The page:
112. ^ Euripides (2008). Fragments: Aegeus-Meleager (Loeb Classical Library No. 504). Cambridge, MA: Harvard University Press. ISBN 978-0-674-99625-0.
  113. ^ Euripides (2009). Oedipus-Chrysippus & Other Fragments. Cambridge, MA: Harvard University Press. ISBN 978-0-674-99631-1.
  114. ^ Webster, T. B. L. (1967). The Tragedies of Euripides. London: Methuen. p. 316. OCLC 000310026.

Further reading[edit]

  • Barrett, William Spencer (2007). West, M. L. (ed.). Greek lyric, tragedy, and textual criticism collected papers. Oxford: Oxford University Press. ISBN 978-0-19-920357-4.
  • Conacher, D. J. (1967). Euripidean Drama: Myth, Theme, and Structure. London: Oxford University Press.
  • Croally, N.T. (2007). Euripidean polemic: the Trojan women and the function of tragedy. Cambridge: Cambridge University Press. ISBN 978-0-521-04112-6.
  • Donovan, Bruce E. (1969). Euripides papyri. New Haven: American Society of Papyrologists. hdl:2333.1/47d7wrtn.
  • Euripides (1968). Segal, Erich (ed.). Euripides: A Collection of Critical Essays. Englewood Cliffs, NJ: Prentice-Hall.
  • Euripides (1983). Barrett, William Spencer (ed.). Hippolytos. Oxford: Clarendon Press. ISBN 0-19-814167-X.
  • Euripides (1997). "Introduction". Plays VI. Methuen Classical Greek Dramatists. J. Michael Walton, introduction. London: Methuen. pp. vii-xxii. ISBN 0-413-71650-3.
  • Gregory, Justina (1991). Euripides and the instruction of the Athenians. Ann Arbor: University of Michigan Press. ISBN 0-472-10230-3.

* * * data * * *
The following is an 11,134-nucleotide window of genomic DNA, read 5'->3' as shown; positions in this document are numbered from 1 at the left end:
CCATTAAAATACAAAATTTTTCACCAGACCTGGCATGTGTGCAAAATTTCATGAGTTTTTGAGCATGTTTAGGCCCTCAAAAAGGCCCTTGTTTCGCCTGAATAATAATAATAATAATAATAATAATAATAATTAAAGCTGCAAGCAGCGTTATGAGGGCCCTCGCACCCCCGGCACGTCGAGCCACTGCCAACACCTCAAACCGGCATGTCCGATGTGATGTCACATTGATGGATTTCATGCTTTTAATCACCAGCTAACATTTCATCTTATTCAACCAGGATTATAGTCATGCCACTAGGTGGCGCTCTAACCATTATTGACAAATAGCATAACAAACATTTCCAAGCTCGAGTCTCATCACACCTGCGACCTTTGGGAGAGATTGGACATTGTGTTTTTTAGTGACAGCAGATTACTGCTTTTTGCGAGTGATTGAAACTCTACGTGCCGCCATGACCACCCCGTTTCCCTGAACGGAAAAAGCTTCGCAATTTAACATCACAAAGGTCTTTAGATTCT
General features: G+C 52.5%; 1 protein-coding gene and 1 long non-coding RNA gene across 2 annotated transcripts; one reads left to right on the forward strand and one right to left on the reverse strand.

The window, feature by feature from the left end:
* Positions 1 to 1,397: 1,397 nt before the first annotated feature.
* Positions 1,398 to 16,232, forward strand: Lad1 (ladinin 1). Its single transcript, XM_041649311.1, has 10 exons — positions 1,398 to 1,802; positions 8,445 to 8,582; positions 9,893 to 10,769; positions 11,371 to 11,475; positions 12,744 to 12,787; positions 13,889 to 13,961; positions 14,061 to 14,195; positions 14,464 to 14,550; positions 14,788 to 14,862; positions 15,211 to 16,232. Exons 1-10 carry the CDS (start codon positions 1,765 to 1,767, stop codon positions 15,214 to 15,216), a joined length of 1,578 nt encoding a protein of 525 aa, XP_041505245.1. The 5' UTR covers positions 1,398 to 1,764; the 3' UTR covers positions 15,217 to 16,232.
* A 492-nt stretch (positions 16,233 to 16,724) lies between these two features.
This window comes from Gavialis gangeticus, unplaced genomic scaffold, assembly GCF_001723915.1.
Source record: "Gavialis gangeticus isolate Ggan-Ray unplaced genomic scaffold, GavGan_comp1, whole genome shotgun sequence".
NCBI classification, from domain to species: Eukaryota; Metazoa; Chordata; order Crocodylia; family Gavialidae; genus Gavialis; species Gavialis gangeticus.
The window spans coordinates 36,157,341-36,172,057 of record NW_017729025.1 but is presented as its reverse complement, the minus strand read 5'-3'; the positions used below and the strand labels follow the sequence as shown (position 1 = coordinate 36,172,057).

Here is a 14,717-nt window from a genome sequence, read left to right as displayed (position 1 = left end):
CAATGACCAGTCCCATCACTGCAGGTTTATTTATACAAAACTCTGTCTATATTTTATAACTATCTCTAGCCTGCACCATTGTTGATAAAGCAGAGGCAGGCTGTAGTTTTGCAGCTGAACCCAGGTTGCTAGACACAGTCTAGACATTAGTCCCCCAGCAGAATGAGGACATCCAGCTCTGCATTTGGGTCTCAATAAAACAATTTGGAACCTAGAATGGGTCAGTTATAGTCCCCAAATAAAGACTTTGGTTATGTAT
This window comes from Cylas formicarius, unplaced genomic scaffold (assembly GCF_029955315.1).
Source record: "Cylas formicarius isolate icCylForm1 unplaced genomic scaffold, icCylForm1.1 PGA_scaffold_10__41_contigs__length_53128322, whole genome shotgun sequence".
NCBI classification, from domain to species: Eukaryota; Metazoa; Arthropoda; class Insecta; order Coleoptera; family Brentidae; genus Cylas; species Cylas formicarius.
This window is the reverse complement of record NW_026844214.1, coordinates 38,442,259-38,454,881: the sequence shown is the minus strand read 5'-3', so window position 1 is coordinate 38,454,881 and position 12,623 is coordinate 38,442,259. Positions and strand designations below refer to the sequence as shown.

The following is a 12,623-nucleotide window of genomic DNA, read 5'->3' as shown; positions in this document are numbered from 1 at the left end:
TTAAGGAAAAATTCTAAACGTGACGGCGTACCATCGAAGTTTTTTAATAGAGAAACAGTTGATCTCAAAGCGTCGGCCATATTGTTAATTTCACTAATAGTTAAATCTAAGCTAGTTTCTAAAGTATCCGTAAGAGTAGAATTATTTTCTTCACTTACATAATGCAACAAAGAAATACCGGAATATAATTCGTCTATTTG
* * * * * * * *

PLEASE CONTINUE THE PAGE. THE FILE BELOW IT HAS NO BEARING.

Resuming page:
• Ippolito, P. (1999). La vita di Euripide (in Italian). Naples: Dipartimento di Filologia Classica dell'Università degli Studi di Napoli Federico II.
  • Kitto, H. D. F. (1959). Greek tragedy: a literary study. New York: Barnes and Noble.
  • Kovacs, David (1994). Euripidea. Leiden: E.J. Brill. ISBN 90-04-09926-3.
  • Lefkowitz, Mary R. (1981). The lives of the Greek poets. London: Duckworth. ISBN 0-7156-1721-4.
  • Lucas, Frank Laurence (2012). Euripides and his Influence. New York: Barnes and Noble. ISBN 9781258337124.
  • Murray, Gilbert (1946). Euripides and His Age (2nd ed.). London: Oxford University Press.
  • Powell, Anton, ed. (1990). Euripides, women, and sexuality. London: Routledge. ISBN 0-415-01025-X.
  • Scullion, S. (2003). "Euripides and Macedon, or the silence of the Frogs". Classical Quarterly. 53 (2): 389–400. doi:10.1093/cq/53.2.389.
  • Segal, Charles, ed. (1993). Euripides and the poetics of sorrow: art, gender, and commemoration in Alcestis, Hippolytus, and Hecuba. Durham, N.C.: Duke University Press. ISBN 0-8223-1360-X.
  • Sommerstein, Alan H. (2002). Greek drama and dramatists. London: Routledge. ISBN 0-415-26028-0.
  • Webster, T. B. L. (1967). The Tragedies of Euripides. London: Methuen.

External links[edit]